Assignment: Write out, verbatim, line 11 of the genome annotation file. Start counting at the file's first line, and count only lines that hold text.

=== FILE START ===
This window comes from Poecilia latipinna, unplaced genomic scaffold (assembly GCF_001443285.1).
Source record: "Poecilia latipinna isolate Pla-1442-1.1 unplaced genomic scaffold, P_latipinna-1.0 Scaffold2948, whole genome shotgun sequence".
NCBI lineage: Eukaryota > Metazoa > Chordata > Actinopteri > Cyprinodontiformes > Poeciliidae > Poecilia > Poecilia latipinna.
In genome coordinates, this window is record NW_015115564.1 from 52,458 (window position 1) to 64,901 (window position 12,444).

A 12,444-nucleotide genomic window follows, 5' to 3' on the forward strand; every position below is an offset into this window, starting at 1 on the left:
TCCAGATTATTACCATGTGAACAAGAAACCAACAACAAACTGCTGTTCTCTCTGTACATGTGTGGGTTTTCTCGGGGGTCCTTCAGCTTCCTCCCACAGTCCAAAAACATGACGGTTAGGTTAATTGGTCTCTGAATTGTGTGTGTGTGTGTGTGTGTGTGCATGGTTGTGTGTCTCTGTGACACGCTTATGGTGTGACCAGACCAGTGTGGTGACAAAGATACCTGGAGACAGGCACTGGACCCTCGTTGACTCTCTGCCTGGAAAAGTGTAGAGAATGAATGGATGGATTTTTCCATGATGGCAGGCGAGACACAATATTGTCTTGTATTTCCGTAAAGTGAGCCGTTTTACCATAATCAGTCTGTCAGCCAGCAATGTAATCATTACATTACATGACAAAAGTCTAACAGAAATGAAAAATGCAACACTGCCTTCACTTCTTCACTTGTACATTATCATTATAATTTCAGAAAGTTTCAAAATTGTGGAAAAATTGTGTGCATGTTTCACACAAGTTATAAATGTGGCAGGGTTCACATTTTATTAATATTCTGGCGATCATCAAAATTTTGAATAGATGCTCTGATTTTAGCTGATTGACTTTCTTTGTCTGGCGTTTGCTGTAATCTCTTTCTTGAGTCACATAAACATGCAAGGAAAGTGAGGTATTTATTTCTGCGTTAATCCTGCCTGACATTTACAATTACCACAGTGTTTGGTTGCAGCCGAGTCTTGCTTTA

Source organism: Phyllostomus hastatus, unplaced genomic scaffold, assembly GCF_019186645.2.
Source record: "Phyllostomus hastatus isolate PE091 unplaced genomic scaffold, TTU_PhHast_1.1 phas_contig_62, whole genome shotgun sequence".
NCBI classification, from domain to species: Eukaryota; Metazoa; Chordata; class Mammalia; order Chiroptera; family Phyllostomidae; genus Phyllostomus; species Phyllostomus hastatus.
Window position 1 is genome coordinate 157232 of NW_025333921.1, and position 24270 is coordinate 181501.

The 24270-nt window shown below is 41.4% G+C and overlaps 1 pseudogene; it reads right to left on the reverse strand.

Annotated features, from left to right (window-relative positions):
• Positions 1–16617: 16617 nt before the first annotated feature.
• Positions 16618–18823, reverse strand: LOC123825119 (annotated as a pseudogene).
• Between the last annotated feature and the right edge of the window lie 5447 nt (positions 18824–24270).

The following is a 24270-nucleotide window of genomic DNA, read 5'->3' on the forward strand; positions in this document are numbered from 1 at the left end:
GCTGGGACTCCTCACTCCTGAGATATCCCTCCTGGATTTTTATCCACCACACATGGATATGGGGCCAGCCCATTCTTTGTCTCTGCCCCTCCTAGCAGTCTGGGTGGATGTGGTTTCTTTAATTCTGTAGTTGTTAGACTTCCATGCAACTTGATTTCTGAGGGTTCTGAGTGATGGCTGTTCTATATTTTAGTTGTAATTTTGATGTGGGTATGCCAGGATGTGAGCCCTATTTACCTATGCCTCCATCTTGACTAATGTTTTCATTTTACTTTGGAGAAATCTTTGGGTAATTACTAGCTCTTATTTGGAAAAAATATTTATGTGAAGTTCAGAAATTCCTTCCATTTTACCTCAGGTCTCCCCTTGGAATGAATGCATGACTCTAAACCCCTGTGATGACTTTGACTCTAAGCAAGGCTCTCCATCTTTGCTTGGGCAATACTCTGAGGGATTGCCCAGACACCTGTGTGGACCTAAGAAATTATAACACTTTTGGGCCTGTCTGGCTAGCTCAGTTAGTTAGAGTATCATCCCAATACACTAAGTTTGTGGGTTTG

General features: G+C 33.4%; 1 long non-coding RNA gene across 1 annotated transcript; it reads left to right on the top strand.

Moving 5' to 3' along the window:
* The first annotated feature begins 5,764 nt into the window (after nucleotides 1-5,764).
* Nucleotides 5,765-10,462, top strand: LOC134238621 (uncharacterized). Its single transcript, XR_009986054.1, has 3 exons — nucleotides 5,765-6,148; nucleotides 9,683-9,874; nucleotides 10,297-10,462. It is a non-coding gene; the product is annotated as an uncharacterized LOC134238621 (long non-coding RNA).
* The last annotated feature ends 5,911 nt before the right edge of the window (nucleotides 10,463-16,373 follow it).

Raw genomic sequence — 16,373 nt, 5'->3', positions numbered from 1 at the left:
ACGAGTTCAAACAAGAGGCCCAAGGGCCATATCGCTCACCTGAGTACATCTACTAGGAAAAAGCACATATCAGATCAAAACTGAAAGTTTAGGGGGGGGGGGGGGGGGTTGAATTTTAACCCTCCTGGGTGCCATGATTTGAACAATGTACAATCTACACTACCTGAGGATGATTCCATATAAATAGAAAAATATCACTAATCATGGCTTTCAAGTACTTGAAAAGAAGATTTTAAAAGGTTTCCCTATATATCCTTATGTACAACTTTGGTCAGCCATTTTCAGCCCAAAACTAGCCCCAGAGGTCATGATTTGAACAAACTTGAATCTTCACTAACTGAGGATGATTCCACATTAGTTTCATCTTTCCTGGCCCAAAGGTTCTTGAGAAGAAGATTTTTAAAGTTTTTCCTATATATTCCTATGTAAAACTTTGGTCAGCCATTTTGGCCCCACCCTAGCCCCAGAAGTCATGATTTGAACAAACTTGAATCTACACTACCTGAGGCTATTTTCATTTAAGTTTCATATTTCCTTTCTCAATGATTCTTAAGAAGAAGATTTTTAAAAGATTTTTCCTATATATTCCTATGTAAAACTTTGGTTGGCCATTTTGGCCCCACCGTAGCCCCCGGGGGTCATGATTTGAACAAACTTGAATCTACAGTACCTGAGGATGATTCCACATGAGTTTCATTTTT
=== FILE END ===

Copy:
The 24270-nt window shown below is 41.4% G+C and overlaps 1 pseudogene; it reads right to left on the reverse strand.